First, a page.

• For youth returning from JJ facilities, P&A staff can consult with facility staff regarding discharge planning for YwD including identifying those who are eligible for Medicaid after discharge. After a youth has left a facility, P&As can assist with reenrollment in school and access to needed services. P&A staff can also continue to provide advocacy assistance after YwD have been discharged from court supervision.

3. What is the Protection & Advocacy (P&A) System?

  • The federally-mandated Protection and Advocacy (P&A) System is collectively the largest provider of legally based advocacy services for people with disabilities in the United States.
  • There is a P&A agency in every State, the District of Columbia, and five U.S. Territories. Additionally, there is a Native American P&A in the Four Corners region of the U.S. The Governor in each jurisdiction designates the P&A agency. Most are private non-profit agencies, but a few are part of a Legal Services organization or are an independent state agency.
  • Since 1975 P&As have been mandated by various Federal statutes to provide legal representation and other advocacy services to adults and children with any type of disability -- including but not limited to those with intellectual, emotional, sensory, and physical disabilities.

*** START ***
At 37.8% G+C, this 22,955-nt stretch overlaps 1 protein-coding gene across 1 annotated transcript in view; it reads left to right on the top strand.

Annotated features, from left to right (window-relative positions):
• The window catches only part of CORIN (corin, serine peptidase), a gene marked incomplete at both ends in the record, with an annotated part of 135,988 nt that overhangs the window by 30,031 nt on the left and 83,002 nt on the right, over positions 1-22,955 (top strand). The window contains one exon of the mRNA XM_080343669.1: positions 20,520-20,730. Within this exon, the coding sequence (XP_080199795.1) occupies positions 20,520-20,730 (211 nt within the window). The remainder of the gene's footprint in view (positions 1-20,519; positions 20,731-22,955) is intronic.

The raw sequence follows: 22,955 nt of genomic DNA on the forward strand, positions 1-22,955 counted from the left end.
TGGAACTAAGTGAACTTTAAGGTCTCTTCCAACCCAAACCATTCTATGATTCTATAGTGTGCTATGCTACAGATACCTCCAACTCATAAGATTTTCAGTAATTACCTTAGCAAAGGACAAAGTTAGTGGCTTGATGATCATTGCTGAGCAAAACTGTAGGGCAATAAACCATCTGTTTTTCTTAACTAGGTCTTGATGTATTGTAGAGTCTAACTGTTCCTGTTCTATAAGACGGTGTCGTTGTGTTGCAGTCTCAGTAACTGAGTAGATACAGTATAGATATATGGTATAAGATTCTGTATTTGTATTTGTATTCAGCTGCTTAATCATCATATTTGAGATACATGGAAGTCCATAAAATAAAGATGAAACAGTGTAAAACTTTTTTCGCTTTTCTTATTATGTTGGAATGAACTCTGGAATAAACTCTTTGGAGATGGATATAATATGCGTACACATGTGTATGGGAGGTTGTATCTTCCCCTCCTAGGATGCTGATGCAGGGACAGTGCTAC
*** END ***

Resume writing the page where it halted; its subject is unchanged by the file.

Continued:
• Each year, the P&A System serves approximately 100,000 individuals with disabilities through individual case representation and systemic advocacy.
  • P&As pursue legal, administrative, and other appropriate remedies under all relevant federal, state, and local laws, such as the Americans with Disabilities Act (ADA), the Individuals with Disabilities Education Act (IDEA), and Section 504 of the Rehabilitation.
  • The National Disability Rights Network (NDRN) is the nonprofit membership organization for the P&A System. It promotes the integrity and capacity of P&As by providing training, technical assistance and other support.

4. Are P&As better positioned to engage in this work than other non-profit, charity, or state or local government entities?

  • The P&A System is nationwide. There is a designated P&A agency in every State, the District of Columbia, and five U.S. Territory.